Maurice Picow grew up in Oklahoma City, U.S.A., where he received a B.S. Degree in Business Administration. Following graduation, Maurice embarked on a career as a real estate broker before making the decision to make Aliyah to Israel. After arriving in Israel, he came involved in the insurance agency business and later in the moving and international relocation fields. Maurice became interested in writing news and commentary articles in the late 1990’s, and now writes feature articles for the The Jerusalem Post as well as being a regular contributor to Green Prophet. He has also written a non-fiction study on Islam, a two volume adventure novel, and is completing a romance novel about a forbidden love affair. Writing topics of particular interest for Green Prophet are those dealing with global warming and climate change, as well as clean technology - particularly electric cars. Maurice can be reached at maurice (at) greenprophet (dot) com.

34 thoughts on “Saudi Arabia Opens World's Largest Desalination Plant

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  11. Michael Lehner

    This is a fabulous engineering accomplishment that really works. It says it will produce 800,000 cubic meters of water. Is that per second/minute/hour/day/week/month/year? I’m trying to figure out how big the plant has to be to supply a city of 3 million.

    Reply
  12. kessas

    Absolutely not, it won’t increase salt concentration. They will take water from oceans and oceans so vast that by taking 800000 cubic meters of water is like water drop in Great Lakes. In addition all the water is evaporate back to atmosphere where they go back to oceans in a form of rains.

    Reply
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  15. dudelman

    Dear Abbey, all,

    nature is doing it on over 70% of earth’s surface: Evaporation of water. And eventually it condenses and falls elsewhere on the ground (we call this ‘rain’). And what stays back in the ocean? Right: The somewhat higher concentrated brine. And just because of that is does not become a dead zone. This mentioned process imitates this natural process locally, to have the water where it’s needed.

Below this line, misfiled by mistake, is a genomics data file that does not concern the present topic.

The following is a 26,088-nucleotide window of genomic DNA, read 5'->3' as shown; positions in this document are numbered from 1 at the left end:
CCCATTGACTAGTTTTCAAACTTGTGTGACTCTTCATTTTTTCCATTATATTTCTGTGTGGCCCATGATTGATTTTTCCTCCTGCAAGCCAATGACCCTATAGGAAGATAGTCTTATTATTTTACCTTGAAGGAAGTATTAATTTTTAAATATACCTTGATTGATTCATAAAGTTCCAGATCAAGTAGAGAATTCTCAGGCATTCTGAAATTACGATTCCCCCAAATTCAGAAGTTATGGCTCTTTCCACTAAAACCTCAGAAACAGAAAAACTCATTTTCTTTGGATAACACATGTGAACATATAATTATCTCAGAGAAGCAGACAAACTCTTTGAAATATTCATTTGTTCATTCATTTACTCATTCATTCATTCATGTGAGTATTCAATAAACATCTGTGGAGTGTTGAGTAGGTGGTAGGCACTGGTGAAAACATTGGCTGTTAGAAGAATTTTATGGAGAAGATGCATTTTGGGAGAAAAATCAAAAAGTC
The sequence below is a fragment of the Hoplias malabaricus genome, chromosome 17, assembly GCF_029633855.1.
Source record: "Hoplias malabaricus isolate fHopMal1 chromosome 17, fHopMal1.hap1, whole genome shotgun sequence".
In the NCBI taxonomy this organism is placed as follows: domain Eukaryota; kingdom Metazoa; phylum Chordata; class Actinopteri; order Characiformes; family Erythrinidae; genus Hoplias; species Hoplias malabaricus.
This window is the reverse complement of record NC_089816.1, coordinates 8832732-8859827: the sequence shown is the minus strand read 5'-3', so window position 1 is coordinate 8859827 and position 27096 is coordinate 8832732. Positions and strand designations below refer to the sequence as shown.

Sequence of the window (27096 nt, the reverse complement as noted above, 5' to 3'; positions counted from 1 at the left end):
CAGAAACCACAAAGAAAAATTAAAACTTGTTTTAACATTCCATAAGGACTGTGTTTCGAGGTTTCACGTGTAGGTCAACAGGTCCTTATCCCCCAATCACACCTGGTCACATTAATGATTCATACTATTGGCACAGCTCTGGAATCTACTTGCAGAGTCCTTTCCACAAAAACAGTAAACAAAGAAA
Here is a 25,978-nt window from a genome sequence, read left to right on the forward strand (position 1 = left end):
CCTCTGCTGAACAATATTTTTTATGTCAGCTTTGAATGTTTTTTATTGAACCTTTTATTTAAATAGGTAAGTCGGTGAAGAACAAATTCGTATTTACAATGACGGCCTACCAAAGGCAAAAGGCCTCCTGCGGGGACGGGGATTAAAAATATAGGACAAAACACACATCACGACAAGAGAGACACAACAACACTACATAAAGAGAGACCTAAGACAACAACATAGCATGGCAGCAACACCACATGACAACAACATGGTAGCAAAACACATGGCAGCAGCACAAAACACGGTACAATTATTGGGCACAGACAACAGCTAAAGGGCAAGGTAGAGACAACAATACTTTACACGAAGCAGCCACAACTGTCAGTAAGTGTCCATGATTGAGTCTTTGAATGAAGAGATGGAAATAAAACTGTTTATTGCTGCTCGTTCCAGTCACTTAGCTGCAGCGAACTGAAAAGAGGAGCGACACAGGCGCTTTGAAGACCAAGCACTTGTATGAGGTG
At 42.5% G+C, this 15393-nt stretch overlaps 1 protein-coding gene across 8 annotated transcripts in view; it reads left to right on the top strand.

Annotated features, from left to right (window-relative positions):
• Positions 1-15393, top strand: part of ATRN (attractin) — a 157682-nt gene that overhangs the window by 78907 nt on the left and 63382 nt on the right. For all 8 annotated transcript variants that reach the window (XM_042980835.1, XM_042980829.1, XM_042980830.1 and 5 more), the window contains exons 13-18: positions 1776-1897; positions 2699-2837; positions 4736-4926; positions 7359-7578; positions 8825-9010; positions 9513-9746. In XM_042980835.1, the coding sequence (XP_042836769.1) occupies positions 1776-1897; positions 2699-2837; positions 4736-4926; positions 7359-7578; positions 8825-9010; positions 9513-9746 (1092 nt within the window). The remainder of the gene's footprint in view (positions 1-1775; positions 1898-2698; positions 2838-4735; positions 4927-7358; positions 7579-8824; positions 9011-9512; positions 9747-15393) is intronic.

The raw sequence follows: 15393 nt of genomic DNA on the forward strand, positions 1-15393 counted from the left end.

You should know that the electrical power demand asks for thermal power plants anyway, so why not make a good use of the excess, ‘low quality’ heat to desalinate sea water for a secondary benefit?

    Regards – David.

    Reply
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  24. Abdulrazah

    Not published was whether the contract was ever paid in full by the Saudi client/project owner

    Reply
  25. abbey fraik

    What is going to happen to all the salt(dump back into the sea)? A new dead zone? How much water will be accessible if the desalination plants malfunction? Desalination is the worst way to get fresh water, i believe condensation is more sustainable.

    Reply
  26. Karin Kloosterman

    How much energy does this cost to run? It can’t operate on water.

    In the story, read:

    “This will only enhance the image of our region in the world petrochemical market. This will upgrade our ratings and add value to our economy,” said Abdullah Al-Hazza, who runs several companies with interest in real estate and petrochemicals.

    It doesn’t seem like this country is developing desalination to overcome environmental changes, just threats, because the country is so lacking in water. It might be better for them to haul over an iceberg from the North Pole….

    Reply